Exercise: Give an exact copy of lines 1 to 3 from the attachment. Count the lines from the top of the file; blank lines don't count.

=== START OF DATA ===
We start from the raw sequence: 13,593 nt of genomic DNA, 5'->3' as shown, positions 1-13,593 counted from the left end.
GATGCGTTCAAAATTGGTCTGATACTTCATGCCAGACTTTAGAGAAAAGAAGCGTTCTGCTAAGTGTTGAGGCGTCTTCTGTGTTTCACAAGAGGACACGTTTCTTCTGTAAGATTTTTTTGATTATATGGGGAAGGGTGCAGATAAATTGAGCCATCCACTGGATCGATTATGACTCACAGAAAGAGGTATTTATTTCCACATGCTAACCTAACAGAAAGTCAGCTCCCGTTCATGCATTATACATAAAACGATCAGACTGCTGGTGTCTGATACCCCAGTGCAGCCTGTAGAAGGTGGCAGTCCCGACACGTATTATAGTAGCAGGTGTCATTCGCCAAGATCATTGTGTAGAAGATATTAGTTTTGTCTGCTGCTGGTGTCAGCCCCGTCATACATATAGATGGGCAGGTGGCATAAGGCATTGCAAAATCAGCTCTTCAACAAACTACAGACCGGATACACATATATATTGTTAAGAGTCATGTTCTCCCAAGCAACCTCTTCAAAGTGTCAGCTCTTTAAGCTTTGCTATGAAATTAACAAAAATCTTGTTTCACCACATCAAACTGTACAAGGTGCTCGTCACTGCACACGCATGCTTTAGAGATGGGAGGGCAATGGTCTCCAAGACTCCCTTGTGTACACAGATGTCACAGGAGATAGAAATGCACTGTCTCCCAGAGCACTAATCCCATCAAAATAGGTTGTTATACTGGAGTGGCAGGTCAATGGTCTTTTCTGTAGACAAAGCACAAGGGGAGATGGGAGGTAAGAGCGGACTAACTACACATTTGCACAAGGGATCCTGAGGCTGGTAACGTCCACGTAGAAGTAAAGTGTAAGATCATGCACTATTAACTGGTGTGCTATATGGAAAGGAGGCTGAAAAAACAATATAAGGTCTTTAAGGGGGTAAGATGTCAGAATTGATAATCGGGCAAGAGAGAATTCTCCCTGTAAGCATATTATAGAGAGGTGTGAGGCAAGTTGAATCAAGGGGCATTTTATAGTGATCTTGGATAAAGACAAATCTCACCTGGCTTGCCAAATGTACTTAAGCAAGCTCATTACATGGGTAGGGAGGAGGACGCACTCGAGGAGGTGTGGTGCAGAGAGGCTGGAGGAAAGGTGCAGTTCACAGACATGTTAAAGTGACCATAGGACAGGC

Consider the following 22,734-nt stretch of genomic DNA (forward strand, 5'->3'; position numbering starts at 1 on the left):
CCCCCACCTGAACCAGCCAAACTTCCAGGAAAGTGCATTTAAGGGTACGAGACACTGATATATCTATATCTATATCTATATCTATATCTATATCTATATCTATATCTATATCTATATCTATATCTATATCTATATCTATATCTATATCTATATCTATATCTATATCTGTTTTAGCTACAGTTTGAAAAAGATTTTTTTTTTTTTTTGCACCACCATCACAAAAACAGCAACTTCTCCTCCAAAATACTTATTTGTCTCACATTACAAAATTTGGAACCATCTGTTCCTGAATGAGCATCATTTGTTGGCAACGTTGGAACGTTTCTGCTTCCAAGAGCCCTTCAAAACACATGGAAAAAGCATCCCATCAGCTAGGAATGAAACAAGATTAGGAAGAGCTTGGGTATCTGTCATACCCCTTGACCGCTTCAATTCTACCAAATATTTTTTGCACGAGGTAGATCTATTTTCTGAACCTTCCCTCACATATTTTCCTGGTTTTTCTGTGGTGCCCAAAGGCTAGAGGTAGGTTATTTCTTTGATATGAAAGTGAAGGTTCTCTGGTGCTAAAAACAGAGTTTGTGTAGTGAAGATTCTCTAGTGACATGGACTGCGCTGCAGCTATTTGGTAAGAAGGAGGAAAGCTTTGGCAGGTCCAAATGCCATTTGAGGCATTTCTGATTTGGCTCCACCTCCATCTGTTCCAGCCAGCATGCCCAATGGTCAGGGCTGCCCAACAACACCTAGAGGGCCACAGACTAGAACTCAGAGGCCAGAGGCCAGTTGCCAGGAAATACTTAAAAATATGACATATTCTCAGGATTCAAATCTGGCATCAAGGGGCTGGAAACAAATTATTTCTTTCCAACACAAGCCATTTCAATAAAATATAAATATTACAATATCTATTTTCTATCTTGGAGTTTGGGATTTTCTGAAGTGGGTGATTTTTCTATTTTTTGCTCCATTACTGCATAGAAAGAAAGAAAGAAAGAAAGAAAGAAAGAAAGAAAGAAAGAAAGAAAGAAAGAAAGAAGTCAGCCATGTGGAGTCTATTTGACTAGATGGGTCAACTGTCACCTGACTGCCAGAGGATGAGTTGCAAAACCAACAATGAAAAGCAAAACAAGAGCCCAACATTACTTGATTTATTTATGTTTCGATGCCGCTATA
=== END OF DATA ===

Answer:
We start from the raw sequence: 13,593 nt of genomic DNA, 5'->3' as shown, positions 1-13,593 counted from the left end.
GATGCGTTCAAAATTGGTCTGATACTTCATGCCAGACTTTAGAGAAAAGAAGCGTTCTGCTAAGTGTTGAGGCGTCTTCTGTGTTTCACAAGAGGACACGTTTCTTCTGTAAGATTTTTTTGATTATATGGGGAAGGGTGCAGATAAATTGAGCCATCCACTGGATCGATTATGACTCACAGAAAGAGGTATTTATTTCCACATGCTAACCTAACAGAAAGTCAGCTCCCGTTCATGCATTATACATAAAACGATCAGACTGCTGGTGTCTGATACCCCAGTGCAGCCTGTAGAAGGTGGCAGTCCCGACACGTATTATAGTAGCAGGTGTCATTCGCCAAGATCATTGTGTAGAAGATATTAGTTTTGTCTGCTGCTGGTGTCAGCCCCGTCATACATATAGATGGGCAGGTGGCATAAGGCATTGCAAAATCAGCTCTTCAACAAACTACAGACCGGATACACATATATATTGTTAAGAGTCATGTTCTCCCAAGCAACCTCTTCAAAGTGTCAGCTCTTTAAGCTTTGCTATGAAATTAACAAAAATCTTGTTTCACCACATCAAACTGTACAAGGTGCTCGTCACTGCACACGCATGCTTTAGAGATGGGAGGGCAATGGTCTCCAAGACTCCCTTGTGTACACAGATGTCACAGGAGATAGAAATGCACTGTCTCCCAGAGCACTAATCCCATCAAAATAGGTTGTTATACTGGAGTGGCAGGTCAATGGTCTTTTCTGTAGACAAAGCACAAGGGGAGATGGGAGGTAAGAGCGGACTAACTACACATTTGCACAAGGGATCCTGAGGCTGGTAACGTCCACGTAGAAGTAAAGTGTAAGATCATGCACTATTAACTGGTGTGCTATATGGAAAGGAGGCTGAAAAAACAATATAAGGTCTTTAAGGGGGTAAGATGTCAGAATTGATAATCGGGCAAGAGAGAATTCTCCCTGTAAGCATATTATAGAGAGGTGTGAGGCAAGTTGAATCAAGGGGCATTTTATAGTGATCTTGGATAAAGACAAATCTCACCTGGCTTGCCAAATGTACTTAAGCAAGCTCATTACATGGGTAGGGAGGAGGACGCACTCGAGGAGGTGTGGTGCAGAGAGGCTGGAGGAAAGGTGCAGTTCACAGACATGTTAAAGTGACCATAGGACAGGC

Consider the following 22,734-nt stretch of genomic DNA (forward strand, 5'->3'; position numbering starts at 1 on the left):